Kyrie Irving was perhaps the most consistently enjoyable feature of the Cleveland Cavaliers' 2014-15 season. Coming off a season in which he failed to connect with former coach Mike Brown, or former shooting guard Dion Waiters (at least on the court), and which saw several of his shooting numbers stumble, there were a lot of questions about the 22 year old point guard. He had just signed a massive maximum contract extension. His defense improved, sometimes, but was still far from where you'd want it to be. The Cavs didn't have the personnel to cover it up.
More uncertainty was added, though I can think of no better uncertainty. LeBron James returned, and many spent the summer and training camp wondering just how the two would fit together. Irving had struggled with the ball-dominant Waiters and Jarrett Jack; would James be the same?
While Irving is still far from a defensive plus, he lived up to his promise as an elite offensive force, and in fact excelled next to LeBron James. He played in 75 games, made All-NBA third team, and was the only NBA player to drop 50 or more points in a game more than one time over the course of the season. His efforts against the Portland Trail Blazers and San Antonio Spurs were all-time performances.
He plays a fun breed of basketball. His ballhandling ability cannot be described as pointless, as he was perhaps the NBA's best isolation player. No one in the league with over 200 isolation possessions scored more than his 1.09 points per possession. His shooting helps him fit into any offensive role, even when he doesn't have the ball. After some tough love from LeBron James, his distributing stepped up a notch.
In short, he became one of the game's premier scoring guards. Two NBA players used 24% or more of their team's possessions while on the court and boasted an assist to turnover ratio of better than 2:1 and a true shooting rate of over 58: Kyrie Irving, and Stephen Curry. He averaged 21.7 points per game on 47/42/86 shooting and handed out over five assists per outing.
The team scored 111 points per 100 possessions with Irving on the court, an elite number that would have ranked first in the NBA for the season had he never left the court. Of course, that's not all on Irving; he plays with LeBron James and Kevin Love. But coming in to the season, there was cause to wonder if he made his team or teammates better. When Irving and James shared the court, the Cavs scored a blistering 113.4 points per 100 possessions, a sample size of over 1800 minutes.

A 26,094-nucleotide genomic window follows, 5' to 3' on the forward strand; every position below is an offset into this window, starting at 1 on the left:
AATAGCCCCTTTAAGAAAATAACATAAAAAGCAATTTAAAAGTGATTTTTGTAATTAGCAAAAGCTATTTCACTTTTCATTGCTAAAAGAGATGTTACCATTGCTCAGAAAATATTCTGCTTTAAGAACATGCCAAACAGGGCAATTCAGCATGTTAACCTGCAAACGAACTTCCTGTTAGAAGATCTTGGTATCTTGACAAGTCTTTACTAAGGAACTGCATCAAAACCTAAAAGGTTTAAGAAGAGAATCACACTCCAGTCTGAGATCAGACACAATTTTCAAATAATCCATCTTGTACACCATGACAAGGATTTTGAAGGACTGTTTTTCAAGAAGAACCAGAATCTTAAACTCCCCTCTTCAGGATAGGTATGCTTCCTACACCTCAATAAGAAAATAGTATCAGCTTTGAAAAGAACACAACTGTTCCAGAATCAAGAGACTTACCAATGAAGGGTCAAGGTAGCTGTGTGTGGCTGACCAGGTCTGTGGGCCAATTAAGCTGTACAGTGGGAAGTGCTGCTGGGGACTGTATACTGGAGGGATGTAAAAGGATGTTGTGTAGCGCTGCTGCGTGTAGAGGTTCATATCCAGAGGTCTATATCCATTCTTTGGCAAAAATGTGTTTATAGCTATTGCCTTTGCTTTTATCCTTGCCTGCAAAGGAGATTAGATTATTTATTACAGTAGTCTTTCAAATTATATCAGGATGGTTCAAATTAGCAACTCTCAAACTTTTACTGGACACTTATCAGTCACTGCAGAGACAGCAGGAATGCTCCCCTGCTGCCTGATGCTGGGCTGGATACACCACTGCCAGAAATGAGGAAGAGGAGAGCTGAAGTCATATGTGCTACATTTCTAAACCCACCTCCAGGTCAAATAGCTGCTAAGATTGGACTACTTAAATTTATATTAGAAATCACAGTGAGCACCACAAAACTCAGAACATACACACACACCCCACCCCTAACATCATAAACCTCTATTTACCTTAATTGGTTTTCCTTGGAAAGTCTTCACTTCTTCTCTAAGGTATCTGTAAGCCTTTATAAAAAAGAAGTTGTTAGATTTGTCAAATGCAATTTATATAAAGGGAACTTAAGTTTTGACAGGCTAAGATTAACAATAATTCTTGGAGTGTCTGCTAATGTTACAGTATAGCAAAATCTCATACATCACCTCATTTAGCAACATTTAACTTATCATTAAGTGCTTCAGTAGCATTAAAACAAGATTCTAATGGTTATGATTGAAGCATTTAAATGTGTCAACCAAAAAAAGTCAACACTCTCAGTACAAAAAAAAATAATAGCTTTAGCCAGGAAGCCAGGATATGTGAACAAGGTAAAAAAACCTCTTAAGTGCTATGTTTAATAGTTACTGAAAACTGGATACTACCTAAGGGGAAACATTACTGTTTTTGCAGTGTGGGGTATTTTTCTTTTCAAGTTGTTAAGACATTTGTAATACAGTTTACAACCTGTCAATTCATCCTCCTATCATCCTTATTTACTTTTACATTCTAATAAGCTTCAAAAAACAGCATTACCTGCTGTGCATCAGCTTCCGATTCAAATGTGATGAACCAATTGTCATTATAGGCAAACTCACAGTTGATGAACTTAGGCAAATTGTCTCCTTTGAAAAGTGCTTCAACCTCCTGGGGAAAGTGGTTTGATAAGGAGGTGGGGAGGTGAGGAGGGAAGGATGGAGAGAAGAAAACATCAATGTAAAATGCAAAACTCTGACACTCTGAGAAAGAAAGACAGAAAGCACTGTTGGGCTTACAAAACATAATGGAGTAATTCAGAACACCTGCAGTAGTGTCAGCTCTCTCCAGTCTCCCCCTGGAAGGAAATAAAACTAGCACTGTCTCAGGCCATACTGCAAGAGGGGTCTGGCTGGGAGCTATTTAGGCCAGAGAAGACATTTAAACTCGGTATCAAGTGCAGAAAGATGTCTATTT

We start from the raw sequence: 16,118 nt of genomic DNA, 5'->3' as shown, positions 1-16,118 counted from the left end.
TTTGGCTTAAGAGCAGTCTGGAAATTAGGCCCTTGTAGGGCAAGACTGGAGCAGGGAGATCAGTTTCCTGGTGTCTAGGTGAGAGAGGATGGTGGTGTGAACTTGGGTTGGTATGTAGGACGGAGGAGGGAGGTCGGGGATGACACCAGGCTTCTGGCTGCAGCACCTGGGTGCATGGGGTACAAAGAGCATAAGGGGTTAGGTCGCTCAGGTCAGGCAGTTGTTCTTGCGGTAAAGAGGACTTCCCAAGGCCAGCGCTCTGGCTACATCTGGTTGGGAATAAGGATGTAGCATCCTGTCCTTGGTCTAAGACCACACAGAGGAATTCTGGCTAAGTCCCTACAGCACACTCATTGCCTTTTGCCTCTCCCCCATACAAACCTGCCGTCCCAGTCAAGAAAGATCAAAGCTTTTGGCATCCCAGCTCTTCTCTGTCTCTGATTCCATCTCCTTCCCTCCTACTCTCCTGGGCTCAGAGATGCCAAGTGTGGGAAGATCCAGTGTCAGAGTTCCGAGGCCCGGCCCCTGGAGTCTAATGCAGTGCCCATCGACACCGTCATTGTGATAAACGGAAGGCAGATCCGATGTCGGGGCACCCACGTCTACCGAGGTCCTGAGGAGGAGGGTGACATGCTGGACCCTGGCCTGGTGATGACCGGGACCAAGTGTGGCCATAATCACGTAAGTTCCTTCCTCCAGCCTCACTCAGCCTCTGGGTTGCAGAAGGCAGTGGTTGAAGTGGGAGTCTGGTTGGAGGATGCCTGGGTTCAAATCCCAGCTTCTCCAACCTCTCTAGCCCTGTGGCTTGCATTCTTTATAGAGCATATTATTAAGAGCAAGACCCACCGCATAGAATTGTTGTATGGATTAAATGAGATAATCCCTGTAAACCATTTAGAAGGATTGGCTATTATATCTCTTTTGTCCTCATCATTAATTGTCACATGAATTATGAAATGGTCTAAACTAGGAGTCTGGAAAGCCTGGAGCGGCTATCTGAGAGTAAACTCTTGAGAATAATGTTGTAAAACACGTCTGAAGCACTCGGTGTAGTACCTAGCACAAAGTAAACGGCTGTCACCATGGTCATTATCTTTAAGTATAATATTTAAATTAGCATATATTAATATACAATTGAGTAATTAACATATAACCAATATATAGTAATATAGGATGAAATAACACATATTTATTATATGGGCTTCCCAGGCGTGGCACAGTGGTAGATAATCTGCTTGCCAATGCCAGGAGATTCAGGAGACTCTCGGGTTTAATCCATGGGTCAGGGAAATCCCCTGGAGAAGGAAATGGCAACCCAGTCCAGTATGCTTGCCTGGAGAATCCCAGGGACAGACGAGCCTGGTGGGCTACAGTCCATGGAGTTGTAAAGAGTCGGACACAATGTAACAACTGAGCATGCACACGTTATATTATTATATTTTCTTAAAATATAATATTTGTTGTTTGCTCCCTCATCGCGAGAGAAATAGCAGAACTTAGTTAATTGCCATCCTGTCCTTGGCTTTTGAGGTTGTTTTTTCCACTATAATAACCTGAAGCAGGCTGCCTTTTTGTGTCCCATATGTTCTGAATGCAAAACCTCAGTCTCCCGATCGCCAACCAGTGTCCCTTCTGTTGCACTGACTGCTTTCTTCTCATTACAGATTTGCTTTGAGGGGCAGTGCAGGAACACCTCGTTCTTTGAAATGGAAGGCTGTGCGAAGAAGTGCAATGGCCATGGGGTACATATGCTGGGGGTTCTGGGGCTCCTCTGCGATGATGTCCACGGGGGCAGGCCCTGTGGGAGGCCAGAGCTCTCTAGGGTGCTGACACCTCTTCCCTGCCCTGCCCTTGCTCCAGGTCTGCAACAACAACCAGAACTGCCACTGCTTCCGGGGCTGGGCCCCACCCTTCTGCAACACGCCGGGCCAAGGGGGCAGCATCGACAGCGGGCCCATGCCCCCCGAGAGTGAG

So the question is, as Irving gets ready for his age-23 season: can he keep this up? Shooting numbers are among the most volatile statistical output that gets measured from basketball games. Irving is now a career 39% three point shooter, which is very good, but shot 35.8% from distance just a year ago. Can he shoot 41.5% again? A year ago at this time, Trevor Magnotti was wondering about why Kyrie Irving's catch and shoot numbers were so bad. The folks at Nylon Calculus have come up with the number 750 to describe just how many three point attempts it takes to know for sure what kind of shooter you're dealing with. Irving has taken less than 1200 in his career.
We can reasonably guess that Irving enjoys getting set up by LeBron James. The year prior, the Cavalier who assisted on the most Kyrie Irving makes was Anderson Varejao. That's insane. James took over that spot this year, and Kevin Love and Matthew Dellavedova were helpful as well. So it makes some basketball sense that Irving's catch and shoot numbers from three point range jumped over 10% per SportsVU numbers available on NBA.com.
Can Irving match the 46.6% numbers on catch and shoot threes that he put up last season? Can he play 75 games again while trying to take his defense up a notch? It's possible that Mo Williams will be able to lessen the load he must carry on offense. It's been years since Williams was in a situation where he could defer to talents like James and Kevin Love (and Irving). If James is healthier, and if Kevin Love's role in the offense is a bit more seamless, Irving may be able to expend less energy. As all three gain trust in one another, you may see Irving's assist numbers tick up.
Offensively, it's difficult to overstate Irving's value if he is an elite shooter, as he was last season. He doesn't turn it over often, he can beat you off the dribble, and he's willing to defer. Over nearly 1200 three point attempts, he's been a 39% three point shooter, and shown he can play with LeBron James. As Irving becomes comfortable with his status as one of the NBA's best scorers, he might be willing to step back even more.
At this point, though, the Cavs might not want him to.
All stats courtesy of nba.com/stats.